Eat-your-garden salad

Photo: Leigh Beisch; Styling: Dan Becker
Time: 20 minutes. When your garden gives you flowers and vegetables, use them both to make a salad that tastes like pure spring.

Yield:

Serves 6 as a first course

Recipe from

Nutritional Information

Calories 67
Caloriesfromfat 77 %
Protein 1 g
Fat 5.7 g
Satfat 0.5 g
Carbohydrate 3.2 g
Fiber 0.5 g
Sodium 101 mg
Cholesterol 0.0 mg

Ingredients

2 1/2 tablespoons grapeseed, safflower, or canola oil
1 tablespoon unseasoned rice vinegar
1/2 teaspoon kosher salt
1/4 teaspoon freshly ground black pepper
1 teaspoon minced tarragon
1 Persian cucumber or 1/3 English cucumber
About 50 sugar snap peas
1/4 cup lightly packed chervil sprigs (optional)
3 ounces mâche clusters (about 3 lightly packed cups)
4 ounces mesclun (about 6 lightly packed cups)
4 medium radishes, sliced in half lengthwise
Your choice of: bachelor's buttons (whole and petals), calendula and carnation petals, whole Johnny-jump-ups, nasturtium petals, pansy petals, and stock flowerets (15 to 20 whole flowers total)*

Preparation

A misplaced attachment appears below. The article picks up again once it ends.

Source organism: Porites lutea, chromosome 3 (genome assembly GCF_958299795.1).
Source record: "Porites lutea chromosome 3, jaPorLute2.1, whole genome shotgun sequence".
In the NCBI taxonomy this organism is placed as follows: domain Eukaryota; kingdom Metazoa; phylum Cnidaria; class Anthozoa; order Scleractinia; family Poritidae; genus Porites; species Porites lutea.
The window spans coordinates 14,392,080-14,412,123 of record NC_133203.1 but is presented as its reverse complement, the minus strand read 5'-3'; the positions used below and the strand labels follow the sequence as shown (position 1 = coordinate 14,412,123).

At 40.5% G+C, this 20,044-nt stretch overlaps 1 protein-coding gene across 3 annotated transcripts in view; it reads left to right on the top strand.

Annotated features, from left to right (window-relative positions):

1. In a small bowl, whisk together oil, vinegar, salt, pepper, and tarragon.

2. Thinly slice cucumber. Split 30 of the fatter peapods and remove the peas; set aside. Gently rinse chervil, mâche, and mesclun and gently spin twice in a salad spinner to thoroughly dry the leaves.

3. Put greens in a large bowl and toss gently but thoroughly with 3 tbsp. dressing (leaves should be barely coated), adding more dressing if necessary.

4. Divide greens among plates. To each salad, add a few slices of cucumber, some sugar snap peas (both whole pods and just the peas), and some radishes. Drizzle with any remaining dressing, if you like, and top with whole flowers and flower petals.

*Use only unsprayed, organic petals and blooms. If you're growing your own flowers from seedlings, be sure to buy organic plants—and don't spray them as they grow. To buy edible flowers, try gourmet grocery stores and farmers' markets; avoid flowers from florists and nurseries.

Note: Nutritional analysis is per serving.

Note:

April 2009